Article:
I was greeted by gracious smiles and lines from the Hindi song Jimmy aaja from the eighties’ blockbuster Disco Dancer.
I was puzzled when I first heard of Bashkortostan. Where on earth was this place? In the era of Google, when information about every place is just a click away, the fact that I had never heard of it came as a surprise.
An explanation for the place’s geographical seclusion was found in an official document of the Russian Federation about the Republic of Bashkortostan and its capital, Ufa. According to the document, Ufa could be called “UFO city”, because, till a few years ago, not many in the world knew it even existed.
Come July, and Ufa would host the BRICS (Brazil, Russia, India, China, South Africa) summit. I went to Ufa and found the city to be a modern, high-tech one, with well-planned transport systems, efficient water supply and beautiful roads lined with tulips on either side. With its lakes and vast landscapes, the countryside is pristine.
Bashkortostan is culturally diverse, with smiling and guileless people. For rural Bashkirs, there are reasons to smile. It is summer now. Snow has melted, weather is inviting, and it is time to make merry at ‘Sabantuy’, the traditional summer fair where ethnic groups like Bashkirs, Tatars and Chuvashes gather to dance and sing traditional songs. Men play the accordion and women, dressed in traditional finery, dance to the tunes. Children participate in traditional sports like wrestling and pole climbing. The pole, inclined at an angle of 60 degrees to the ground, is flexible enough to spring back and forth, adding fun to the climb.
Almost every village in Bashkortostan has a war veteran. Towns have monuments for unsung heroes of World War II and the Cold War. Horses graze on the vast meadows in Bashkortostan. The animal, used for transport and meat, is part of every Bashkir’s life. And so is a traditional drink called kumis, which is made of horse’s milk and tastes sour. Kumis is served on almost all occasions. The Bashkirs just love it.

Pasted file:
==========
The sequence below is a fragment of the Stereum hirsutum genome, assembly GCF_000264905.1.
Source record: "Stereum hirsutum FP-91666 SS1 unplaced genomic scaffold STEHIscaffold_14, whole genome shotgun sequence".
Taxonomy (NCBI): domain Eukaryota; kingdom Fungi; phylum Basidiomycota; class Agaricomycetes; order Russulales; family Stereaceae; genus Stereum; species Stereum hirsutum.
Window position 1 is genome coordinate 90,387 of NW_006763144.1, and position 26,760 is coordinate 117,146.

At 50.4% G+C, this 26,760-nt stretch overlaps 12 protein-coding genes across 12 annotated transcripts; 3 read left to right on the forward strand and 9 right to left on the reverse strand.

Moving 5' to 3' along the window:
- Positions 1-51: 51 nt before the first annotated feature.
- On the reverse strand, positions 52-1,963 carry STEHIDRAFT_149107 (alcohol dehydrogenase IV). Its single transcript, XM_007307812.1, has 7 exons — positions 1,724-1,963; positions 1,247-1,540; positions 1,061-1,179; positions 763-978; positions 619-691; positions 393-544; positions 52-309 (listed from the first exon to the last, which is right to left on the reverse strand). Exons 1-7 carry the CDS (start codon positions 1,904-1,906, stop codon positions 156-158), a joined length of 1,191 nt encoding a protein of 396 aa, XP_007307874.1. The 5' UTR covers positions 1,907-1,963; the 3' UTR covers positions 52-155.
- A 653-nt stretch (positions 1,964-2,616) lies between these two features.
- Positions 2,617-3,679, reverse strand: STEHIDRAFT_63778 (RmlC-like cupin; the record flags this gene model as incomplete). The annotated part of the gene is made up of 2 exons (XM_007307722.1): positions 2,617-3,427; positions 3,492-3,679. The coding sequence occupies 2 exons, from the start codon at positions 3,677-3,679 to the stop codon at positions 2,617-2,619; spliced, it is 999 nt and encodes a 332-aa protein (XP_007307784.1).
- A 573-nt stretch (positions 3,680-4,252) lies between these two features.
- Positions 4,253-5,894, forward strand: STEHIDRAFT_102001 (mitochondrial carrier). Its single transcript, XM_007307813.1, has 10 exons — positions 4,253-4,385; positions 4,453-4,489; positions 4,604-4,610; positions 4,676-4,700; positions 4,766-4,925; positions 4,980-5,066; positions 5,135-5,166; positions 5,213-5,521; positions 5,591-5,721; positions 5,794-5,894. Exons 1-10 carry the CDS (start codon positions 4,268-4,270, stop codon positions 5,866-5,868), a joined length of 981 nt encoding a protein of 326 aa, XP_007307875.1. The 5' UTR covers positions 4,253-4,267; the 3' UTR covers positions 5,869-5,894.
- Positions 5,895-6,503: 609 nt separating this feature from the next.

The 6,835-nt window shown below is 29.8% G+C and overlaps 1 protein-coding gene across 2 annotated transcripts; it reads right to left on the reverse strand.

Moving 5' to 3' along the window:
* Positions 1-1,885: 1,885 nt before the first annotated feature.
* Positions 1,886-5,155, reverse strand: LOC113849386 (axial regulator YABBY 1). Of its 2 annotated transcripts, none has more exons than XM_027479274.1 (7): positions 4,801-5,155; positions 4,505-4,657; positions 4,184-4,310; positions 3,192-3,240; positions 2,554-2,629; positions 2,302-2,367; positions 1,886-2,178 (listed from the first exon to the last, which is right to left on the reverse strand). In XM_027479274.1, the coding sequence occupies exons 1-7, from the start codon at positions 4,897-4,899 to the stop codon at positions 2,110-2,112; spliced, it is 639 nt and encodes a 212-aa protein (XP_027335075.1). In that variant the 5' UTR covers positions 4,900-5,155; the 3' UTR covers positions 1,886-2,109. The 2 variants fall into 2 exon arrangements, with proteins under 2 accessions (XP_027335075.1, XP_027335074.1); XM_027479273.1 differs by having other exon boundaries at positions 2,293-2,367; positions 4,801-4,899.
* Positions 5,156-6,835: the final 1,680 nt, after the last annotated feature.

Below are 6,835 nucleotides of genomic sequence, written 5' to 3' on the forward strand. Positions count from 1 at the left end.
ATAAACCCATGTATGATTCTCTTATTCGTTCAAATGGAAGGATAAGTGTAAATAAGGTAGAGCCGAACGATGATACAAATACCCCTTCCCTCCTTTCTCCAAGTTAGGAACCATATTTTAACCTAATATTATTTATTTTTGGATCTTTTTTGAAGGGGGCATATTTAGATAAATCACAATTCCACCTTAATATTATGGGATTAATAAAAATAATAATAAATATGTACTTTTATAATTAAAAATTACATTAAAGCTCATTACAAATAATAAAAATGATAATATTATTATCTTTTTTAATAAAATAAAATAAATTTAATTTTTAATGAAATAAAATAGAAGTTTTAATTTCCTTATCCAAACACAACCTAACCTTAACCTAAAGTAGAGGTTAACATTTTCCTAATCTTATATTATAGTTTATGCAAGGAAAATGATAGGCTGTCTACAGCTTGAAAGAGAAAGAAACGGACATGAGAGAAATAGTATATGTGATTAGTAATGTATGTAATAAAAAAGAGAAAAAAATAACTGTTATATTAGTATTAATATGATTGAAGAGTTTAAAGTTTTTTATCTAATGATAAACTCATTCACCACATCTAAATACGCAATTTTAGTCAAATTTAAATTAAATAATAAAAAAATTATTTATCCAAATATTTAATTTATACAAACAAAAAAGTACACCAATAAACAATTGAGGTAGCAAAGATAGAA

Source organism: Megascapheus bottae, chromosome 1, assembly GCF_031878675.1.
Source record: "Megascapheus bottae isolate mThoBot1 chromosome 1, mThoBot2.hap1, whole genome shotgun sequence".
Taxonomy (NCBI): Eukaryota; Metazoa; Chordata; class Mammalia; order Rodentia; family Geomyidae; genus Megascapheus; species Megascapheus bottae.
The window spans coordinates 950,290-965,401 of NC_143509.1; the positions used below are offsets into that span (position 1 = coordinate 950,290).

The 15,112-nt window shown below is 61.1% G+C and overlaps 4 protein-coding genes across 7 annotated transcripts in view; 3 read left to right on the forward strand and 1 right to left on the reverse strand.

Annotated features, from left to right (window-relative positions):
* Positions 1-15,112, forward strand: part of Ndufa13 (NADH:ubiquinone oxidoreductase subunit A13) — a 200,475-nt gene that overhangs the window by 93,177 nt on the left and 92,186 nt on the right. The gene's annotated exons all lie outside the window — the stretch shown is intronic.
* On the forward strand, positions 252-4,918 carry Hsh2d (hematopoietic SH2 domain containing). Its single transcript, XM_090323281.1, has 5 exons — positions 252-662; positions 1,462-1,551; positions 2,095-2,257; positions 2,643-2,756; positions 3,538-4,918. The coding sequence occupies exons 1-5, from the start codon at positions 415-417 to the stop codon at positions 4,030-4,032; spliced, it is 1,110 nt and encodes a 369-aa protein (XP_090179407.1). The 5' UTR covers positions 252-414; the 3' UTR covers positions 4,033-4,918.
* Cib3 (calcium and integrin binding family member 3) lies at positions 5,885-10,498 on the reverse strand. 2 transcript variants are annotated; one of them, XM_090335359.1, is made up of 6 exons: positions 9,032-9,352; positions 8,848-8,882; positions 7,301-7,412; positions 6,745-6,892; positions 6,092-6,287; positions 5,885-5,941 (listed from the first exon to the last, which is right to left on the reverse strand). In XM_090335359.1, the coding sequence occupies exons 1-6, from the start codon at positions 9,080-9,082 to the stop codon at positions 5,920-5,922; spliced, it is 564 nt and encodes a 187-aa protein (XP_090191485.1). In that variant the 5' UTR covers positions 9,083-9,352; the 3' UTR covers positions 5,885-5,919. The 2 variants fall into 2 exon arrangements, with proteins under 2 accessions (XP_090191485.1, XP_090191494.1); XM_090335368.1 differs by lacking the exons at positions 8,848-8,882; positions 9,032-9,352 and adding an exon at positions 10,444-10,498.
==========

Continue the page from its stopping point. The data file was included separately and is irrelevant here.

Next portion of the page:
Passing through the countryside, one can see colourful boxes amid flowering fields. They are apiaries. Beekeeping, along with dairy farming, is a major occupation in the area. Bashkortostan produces a unique honey from summer flowers. Share a cup of tea with a Bashkir family, and they would offer you crystallised Bashkiri honey instead of sugar. They also use honey as a dip to munch on shak shak, a traditional sweet dish. Shak shak in honey tastes like heaven.
Islam entered the region in the tenth century. A majority of Bashkortostan's population is Muslim, and so are the Tatars and the Chuvash. There are Catholics, too. Muslims here allow women to enter mosques. Even weddings take place inside mosques.
Indians get a special welcome here. I was greeted by gracious smiles and lines from the Hindi song Jimmy aaja from the eighties’ blockbuster Disco Dancer.
India is so well-known here that a popular patriotic poem by Miftahetdin Akmulla, a Bashkiri poet, that hangs framed in a museum in his village ends with this line: “A wise man will see this miracle as he would see Hindustan from his ship”. The best part of Bashkortostan is its people. They were so friendly that, as I bid goodbye, I wanted to be back soon. I looked up and envied the migratory birds. Every summer, they fly over Bashkortostan as they make their way back from their habitats in India to their Siberian homes. If I were one among them, this land would be my stopover.